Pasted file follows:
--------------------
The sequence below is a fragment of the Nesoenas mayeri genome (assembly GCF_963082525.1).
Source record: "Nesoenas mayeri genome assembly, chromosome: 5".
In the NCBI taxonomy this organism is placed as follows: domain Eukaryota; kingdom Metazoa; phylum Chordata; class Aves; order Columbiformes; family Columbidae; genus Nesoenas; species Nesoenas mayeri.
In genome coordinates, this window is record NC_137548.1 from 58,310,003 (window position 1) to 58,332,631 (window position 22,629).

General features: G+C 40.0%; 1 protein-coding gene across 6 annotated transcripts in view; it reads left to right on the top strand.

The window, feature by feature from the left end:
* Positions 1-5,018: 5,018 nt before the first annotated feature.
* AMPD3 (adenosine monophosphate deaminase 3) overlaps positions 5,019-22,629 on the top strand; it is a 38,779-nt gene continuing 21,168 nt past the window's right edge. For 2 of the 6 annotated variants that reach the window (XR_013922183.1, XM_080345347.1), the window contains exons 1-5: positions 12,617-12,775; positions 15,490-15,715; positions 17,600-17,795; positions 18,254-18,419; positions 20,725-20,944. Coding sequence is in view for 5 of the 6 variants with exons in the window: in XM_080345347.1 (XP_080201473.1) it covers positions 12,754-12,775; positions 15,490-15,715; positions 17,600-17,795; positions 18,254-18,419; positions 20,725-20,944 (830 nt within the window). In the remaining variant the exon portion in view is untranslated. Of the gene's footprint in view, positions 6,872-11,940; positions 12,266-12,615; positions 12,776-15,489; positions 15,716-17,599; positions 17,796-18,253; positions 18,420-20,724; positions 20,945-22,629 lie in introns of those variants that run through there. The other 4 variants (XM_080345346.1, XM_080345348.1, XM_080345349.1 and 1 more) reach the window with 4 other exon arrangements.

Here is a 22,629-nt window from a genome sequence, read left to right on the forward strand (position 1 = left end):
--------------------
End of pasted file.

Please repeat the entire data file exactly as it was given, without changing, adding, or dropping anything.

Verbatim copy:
The sequence below is a fragment of the Nesoenas mayeri genome (assembly GCF_963082525.1).
Source record: "Nesoenas mayeri genome assembly, chromosome: 5".
In the NCBI taxonomy this organism is placed as follows: domain Eukaryota; kingdom Metazoa; phylum Chordata; class Aves; order Columbiformes; family Columbidae; genus Nesoenas; species Nesoenas mayeri.
In genome coordinates, this window is record NC_137548.1 from 58,310,003 (window position 1) to 58,332,631 (window position 22,629).

General features: G+C 40.0%; 1 protein-coding gene across 6 annotated transcripts in view; it reads left to right on the top strand.

The window, feature by feature from the left end:
* Positions 1-5,018: 5,018 nt before the first annotated feature.
* AMPD3 (adenosine monophosphate deaminase 3) overlaps positions 5,019-22,629 on the top strand; it is a 38,779-nt gene continuing 21,168 nt past the window's right edge. For 2 of the 6 annotated variants that reach the window (XR_013922183.1, XM_080345347.1), the window contains exons 1-5: positions 12,617-12,775; positions 15,490-15,715; positions 17,600-17,795; positions 18,254-18,419; positions 20,725-20,944. Coding sequence is in view for 5 of the 6 variants with exons in the window: in XM_080345347.1 (XP_080201473.1) it covers positions 12,754-12,775; positions 15,490-15,715; positions 17,600-17,795; positions 18,254-18,419; positions 20,725-20,944 (830 nt within the window). In the remaining variant the exon portion in view is untranslated. Of the gene's footprint in view, positions 6,872-11,940; positions 12,266-12,615; positions 12,776-15,489; positions 15,716-17,599; positions 17,796-18,253; positions 18,420-20,724; positions 20,945-22,629 lie in introns of those variants that run through there. The other 4 variants (XM_080345346.1, XM_080345348.1, XM_080345349.1 and 1 more) reach the window with 4 other exon arrangements.

Here is a 22,629-nt window from a genome sequence, read left to right on the forward strand (position 1 = left end):